Secondly, by going through a significant content reduction effort this year, we’ve established a pragmatic approach to evaluating our digital footprint, both at the account/site level as well as the page/content level. We now have a framework for deciding when we should close a social handle or a website as well as when it’s appropriate to create new ones.

3. Think Beyond ‘Rules’

Governance is not just about following rules. Effective 21st century digital governance addresses a much broader operational ecosystem. For example, if as a marketer you are working on a new, highly visible campaign, knowing which creative guardrails you should follow, channels you can publish to, and technologies you can leverage, all expedite the campaign management process by minimizing the unknowns and leveraging proven best practices.

As for addressing our content quantity issues, we focused on data. We developed multidimensional criteria for evaluating our content and channels that provided a fair, objective framework for us to have those difficult conversations. Examples of our criteria included performance/engagement metrics, long-term resourcing plans, and corporate priorities. Even though we provided a process for stakeholders to appeal our content reduction recommendations, the vast majority actually embraced our recommendations since our approach was fair, transparent, and objective.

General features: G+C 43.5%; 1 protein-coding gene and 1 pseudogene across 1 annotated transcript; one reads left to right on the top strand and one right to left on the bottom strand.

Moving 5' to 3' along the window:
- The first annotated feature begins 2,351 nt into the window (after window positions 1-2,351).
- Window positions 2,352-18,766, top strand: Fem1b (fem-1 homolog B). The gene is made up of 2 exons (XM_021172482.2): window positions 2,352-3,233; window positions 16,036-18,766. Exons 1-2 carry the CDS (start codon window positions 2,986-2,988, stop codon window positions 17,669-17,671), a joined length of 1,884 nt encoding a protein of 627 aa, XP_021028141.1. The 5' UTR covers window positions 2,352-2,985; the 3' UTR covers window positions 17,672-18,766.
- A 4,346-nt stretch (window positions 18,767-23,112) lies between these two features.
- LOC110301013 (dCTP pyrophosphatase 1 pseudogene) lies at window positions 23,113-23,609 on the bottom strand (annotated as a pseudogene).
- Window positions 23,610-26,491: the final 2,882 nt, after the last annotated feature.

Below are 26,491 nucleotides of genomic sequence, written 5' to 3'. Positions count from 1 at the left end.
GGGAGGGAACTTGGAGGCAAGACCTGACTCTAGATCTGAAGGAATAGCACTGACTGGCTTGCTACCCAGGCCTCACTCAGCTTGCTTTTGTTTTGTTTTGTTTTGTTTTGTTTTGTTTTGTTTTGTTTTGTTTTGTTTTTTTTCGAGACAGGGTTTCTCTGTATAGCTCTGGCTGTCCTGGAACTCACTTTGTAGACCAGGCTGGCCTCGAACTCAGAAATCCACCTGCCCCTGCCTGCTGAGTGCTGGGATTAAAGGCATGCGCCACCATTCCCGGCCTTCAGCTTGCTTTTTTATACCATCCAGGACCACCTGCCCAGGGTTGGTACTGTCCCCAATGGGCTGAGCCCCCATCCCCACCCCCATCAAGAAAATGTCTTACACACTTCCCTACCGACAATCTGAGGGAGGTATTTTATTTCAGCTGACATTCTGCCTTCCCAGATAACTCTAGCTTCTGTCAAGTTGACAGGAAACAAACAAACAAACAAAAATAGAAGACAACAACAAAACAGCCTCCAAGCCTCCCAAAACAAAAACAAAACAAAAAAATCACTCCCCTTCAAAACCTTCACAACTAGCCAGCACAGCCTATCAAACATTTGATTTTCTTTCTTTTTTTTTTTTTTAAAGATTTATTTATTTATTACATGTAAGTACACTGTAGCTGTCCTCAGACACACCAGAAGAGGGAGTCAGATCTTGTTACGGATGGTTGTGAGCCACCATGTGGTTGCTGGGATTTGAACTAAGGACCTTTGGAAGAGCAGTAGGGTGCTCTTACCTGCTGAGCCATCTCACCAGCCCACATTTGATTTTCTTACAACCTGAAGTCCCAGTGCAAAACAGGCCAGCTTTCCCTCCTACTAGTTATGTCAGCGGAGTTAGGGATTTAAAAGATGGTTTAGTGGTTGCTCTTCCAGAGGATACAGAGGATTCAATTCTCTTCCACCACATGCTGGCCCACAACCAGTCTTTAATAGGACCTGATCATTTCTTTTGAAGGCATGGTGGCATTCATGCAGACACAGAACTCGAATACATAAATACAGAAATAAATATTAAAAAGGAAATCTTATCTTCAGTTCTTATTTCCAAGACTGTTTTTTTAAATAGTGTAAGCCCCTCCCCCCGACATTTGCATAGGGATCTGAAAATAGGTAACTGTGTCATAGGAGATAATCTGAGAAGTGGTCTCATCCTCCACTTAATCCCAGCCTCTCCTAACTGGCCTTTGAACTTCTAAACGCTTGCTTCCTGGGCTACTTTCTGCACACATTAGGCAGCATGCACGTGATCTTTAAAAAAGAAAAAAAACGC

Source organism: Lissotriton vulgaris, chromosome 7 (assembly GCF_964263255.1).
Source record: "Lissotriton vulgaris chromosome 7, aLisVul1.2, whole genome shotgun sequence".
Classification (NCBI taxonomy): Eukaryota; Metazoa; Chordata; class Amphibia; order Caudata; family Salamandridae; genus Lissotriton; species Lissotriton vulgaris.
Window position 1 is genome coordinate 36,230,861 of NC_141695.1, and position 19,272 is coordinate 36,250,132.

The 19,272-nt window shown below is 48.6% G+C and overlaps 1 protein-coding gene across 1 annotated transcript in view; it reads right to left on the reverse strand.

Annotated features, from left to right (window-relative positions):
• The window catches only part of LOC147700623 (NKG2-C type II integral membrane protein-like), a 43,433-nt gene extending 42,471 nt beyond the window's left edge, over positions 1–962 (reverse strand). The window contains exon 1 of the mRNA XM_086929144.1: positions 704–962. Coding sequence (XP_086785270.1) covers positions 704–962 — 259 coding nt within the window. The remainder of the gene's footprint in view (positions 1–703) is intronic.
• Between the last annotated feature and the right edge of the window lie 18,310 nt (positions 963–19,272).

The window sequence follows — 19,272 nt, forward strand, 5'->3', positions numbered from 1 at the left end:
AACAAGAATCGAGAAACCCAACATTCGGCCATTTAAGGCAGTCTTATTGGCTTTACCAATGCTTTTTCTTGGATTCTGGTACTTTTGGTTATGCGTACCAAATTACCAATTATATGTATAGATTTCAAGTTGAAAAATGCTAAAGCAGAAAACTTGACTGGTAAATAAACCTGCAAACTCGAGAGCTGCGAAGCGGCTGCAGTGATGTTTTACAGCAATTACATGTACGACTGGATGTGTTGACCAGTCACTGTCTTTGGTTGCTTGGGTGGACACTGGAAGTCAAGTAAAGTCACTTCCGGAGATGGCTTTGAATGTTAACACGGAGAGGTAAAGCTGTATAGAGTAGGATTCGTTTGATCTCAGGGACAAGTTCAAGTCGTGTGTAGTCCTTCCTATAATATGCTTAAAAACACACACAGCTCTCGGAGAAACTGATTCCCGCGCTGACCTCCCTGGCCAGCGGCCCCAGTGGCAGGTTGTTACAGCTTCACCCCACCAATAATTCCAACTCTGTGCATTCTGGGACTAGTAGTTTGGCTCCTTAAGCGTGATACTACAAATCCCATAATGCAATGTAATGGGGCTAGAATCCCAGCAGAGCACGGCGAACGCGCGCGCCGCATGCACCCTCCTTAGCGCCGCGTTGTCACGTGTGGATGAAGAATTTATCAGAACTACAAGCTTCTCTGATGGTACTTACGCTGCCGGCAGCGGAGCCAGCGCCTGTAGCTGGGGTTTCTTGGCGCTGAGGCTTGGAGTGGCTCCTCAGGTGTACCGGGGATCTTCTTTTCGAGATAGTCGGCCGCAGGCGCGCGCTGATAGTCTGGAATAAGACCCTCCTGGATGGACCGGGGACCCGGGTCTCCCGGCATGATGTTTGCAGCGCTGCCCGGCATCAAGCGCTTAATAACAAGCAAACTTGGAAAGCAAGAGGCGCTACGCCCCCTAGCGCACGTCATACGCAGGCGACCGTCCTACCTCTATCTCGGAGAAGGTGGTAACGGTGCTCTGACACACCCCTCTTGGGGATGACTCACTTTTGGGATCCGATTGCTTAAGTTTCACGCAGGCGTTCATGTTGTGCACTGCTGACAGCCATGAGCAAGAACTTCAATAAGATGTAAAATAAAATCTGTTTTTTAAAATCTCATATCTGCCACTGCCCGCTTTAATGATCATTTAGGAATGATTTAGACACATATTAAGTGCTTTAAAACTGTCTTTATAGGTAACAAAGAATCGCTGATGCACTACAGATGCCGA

Content creation can certainly be a very personal and emotional topic. We realized that and decided to minimize as much as possible the emotional element by identifying clear, objective criteria to evaluate content against. We’ve learned from previous efforts at governing content that were too focused on just performance data only that we needed to take a multi-dimensional approach to evaluating content. Instead, in addition to performance data, we looked at strategic alignment to corporate priorities, content ROI, and resource commitments to support.  And in cases where there was a recommendation to end-of-life content, our governance team tried to understand the content owners’ strategy and objectives and guide toward existing, higher scoring content. This data-focused and collaborative approach resulted in far less escalations and emotional pleas from our stakeholders and demonstrated that we were not reducing content just to reach a target, but rather to change the culture for how we execute marketing.